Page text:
I understand your concerns about the NH barrel being a bit weak (although I hve no experience of this and welcome peoples input). The concern is what to do when the point is reached at which a barrel can't be bored out further (due to non availability of ever greater over-size pistons)? I guess eventually there'll come a point when there are no more barrels to be had!

Is this a known problem or cautionary advice?


Keith
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Postby Simon.Gardiner » Wed Oct 03, 2012 10:11 pm

I've had several 350 barrels and a 500 barrel (all iron-head type) sleeved and had no problems. It might depend on the OD of the sleeves - I doubt if any of the ones used for me were 'factory spec', probably the closest of what was available at the time.

I don't find they wear particularly badly, I think the 500 barrel has over 20k miles on it and you can only just feel the start of a lip. Maybe the sleeves wear better than the original iron!
'55 Huntmaster, '56 VH, ' 51 VH, '80 R100RT, '00 Sprint ST (but all those Ariel parts can only make one running bike...)

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Postby nevhunter » Thu Oct 04, 2012 12:48 am

Sleeves DO wear at a lower rate than the "as cast" iron as they are centrifugally cast and are a superior metal. They do not contribute to the strength of the barrell to any extent so the remaining metal after the bore is enlarged to accept the sleeve is what counts and sometimes it is just not enough. The 350 cyls were always a problem with running high comp motors on alcohol. It is hard to out a figure on what wall thickness is required but somewhere around .150" of "parent" metal should remain, unless the engine has through bolts I have seeen many engines fail where the cyl has left the crankcase on bikes ridden normally and the damage to the engine can be significant but also the situation of the engine stopping suddenly is also dangerous. Ordinary grey cast iron does not have a very high tensile strength. Nev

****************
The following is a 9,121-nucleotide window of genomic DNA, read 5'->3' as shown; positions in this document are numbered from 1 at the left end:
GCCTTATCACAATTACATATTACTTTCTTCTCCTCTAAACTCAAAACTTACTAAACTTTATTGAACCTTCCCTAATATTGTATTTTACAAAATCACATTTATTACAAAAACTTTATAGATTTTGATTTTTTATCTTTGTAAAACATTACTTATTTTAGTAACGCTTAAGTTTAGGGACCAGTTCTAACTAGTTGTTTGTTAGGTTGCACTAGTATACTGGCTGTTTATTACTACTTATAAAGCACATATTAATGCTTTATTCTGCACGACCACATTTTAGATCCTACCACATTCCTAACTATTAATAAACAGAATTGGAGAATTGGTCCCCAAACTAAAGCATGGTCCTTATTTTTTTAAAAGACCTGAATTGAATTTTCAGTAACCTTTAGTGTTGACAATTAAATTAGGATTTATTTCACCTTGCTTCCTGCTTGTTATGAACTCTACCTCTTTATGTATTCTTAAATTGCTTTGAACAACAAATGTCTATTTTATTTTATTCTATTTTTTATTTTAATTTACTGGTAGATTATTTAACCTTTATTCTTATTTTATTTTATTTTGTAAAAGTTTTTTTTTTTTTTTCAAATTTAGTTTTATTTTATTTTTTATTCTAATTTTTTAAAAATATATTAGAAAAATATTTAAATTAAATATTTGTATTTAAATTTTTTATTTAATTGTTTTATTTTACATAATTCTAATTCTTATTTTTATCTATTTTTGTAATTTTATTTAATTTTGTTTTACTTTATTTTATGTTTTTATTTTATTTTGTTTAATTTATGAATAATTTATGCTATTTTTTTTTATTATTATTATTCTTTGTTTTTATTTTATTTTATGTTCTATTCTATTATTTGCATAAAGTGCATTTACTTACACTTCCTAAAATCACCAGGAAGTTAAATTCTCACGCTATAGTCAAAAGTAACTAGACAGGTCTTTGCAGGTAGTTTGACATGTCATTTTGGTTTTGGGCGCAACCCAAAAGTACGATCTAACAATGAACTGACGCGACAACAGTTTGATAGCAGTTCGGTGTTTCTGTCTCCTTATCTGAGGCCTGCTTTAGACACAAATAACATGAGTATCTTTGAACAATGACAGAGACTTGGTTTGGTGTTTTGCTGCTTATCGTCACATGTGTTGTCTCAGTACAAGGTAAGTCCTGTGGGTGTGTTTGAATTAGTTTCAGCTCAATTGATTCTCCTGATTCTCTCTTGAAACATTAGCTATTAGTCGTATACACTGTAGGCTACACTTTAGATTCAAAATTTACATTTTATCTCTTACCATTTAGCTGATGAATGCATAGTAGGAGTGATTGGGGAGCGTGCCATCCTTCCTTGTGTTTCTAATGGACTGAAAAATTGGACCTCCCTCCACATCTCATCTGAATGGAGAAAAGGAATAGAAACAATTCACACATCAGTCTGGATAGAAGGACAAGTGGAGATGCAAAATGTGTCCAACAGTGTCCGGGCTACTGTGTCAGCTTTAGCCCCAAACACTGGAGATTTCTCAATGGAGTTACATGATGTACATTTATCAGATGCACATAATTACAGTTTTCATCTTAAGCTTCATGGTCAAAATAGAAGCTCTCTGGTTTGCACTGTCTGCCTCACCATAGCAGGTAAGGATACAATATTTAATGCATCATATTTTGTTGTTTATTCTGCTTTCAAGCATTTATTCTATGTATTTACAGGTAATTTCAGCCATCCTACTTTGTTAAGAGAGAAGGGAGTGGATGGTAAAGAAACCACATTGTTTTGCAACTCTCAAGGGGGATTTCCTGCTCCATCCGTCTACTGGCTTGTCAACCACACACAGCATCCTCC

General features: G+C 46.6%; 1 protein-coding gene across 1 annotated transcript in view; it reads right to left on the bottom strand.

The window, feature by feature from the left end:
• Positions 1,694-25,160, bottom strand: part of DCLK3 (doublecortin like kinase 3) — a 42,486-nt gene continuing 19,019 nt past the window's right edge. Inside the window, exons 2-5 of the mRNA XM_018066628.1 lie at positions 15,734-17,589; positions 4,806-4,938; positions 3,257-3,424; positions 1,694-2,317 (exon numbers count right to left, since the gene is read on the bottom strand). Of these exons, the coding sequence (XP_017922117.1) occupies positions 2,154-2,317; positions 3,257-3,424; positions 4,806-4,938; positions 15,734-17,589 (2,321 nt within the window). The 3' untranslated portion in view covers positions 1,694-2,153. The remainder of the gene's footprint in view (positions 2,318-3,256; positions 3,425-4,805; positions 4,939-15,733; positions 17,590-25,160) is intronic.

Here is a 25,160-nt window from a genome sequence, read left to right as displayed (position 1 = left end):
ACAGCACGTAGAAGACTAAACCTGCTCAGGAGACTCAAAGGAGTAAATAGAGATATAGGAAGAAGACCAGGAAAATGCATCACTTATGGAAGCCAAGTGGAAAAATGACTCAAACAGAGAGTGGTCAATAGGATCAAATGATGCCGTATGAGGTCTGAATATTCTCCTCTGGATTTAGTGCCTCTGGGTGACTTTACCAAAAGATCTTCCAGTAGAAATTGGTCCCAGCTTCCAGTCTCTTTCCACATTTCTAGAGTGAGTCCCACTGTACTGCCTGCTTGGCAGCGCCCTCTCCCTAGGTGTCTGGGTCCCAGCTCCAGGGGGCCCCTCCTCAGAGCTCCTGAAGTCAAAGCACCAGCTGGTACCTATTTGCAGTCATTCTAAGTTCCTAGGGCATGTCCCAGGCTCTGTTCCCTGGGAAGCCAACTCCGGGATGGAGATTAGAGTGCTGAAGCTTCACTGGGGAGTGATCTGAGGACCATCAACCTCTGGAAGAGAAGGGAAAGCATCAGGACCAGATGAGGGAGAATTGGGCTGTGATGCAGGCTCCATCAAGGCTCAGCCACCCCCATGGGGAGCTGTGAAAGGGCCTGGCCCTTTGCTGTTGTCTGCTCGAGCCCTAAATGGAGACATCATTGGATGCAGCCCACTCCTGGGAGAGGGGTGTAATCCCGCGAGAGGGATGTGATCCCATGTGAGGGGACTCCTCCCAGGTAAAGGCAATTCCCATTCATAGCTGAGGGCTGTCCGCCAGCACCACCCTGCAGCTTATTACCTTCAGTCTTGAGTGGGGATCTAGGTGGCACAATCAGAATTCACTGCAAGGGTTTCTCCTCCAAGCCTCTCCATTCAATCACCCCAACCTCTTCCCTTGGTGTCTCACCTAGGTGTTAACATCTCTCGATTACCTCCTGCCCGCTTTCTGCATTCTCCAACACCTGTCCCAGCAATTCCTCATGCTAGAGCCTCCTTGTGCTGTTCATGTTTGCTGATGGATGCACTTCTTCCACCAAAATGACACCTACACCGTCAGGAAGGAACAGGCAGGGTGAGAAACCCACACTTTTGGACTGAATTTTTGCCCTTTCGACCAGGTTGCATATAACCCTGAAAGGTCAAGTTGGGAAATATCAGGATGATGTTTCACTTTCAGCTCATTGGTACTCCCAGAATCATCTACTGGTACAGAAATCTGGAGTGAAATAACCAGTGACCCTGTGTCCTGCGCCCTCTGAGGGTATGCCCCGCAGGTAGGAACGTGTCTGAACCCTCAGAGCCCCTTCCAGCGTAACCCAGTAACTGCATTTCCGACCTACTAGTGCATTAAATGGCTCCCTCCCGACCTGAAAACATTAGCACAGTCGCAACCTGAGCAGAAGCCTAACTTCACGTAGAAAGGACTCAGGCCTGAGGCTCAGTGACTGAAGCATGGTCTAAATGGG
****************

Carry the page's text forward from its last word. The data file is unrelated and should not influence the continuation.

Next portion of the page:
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Postby Keith.owen » Fri Oct 05, 2012 10:15 am

Nev,
When the cylinder leaves the crank case where does the failure occur?

Does the barell part company with the flange or what?

Doe this happen just with tuned engines or what?

Keith
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Postby nevhunter » Sat Oct 06, 2012 2:17 am

The flange stays put and they break some where between the flange and the bottom fin.. There is not much metal there even when new but a very thin sleeve is obviously better than a thick one. The fault shows up more in racing where many of the bikes fitted a device to apply a load from the frame to the rockerboxes. Other people have tried through bolting but the closenes of the head bolt holes to the bore makes this difficult. Fitting a thick sleeve and welding it top and bottom can be tried but with the problems of getting the heat from the bore to the fin area ,( IF there is any distortion) as well I am surprised that NEW patterns haven't been made for these. It is not a difficult casting, and the machining is straightforward. The consequences of the cylinder failing are quite dire so it should be treated as a fairly serious matter. Over the years on rallies I have witnessed a substantial number of cylinder failures because of sleeving and the people who do it do not seem to be aware of what they are doing. I have seen cylinders bored out so far that the sleeve is visible between some of the fins at their base. Obviously there is no metal left to take the load. Strong valve springs contribute also and the break is usually on the timing side initially. Off centre boring ( core shift) will make it worse. Some cast iron is stronger than others but it is never a strong metal in tension.. Nev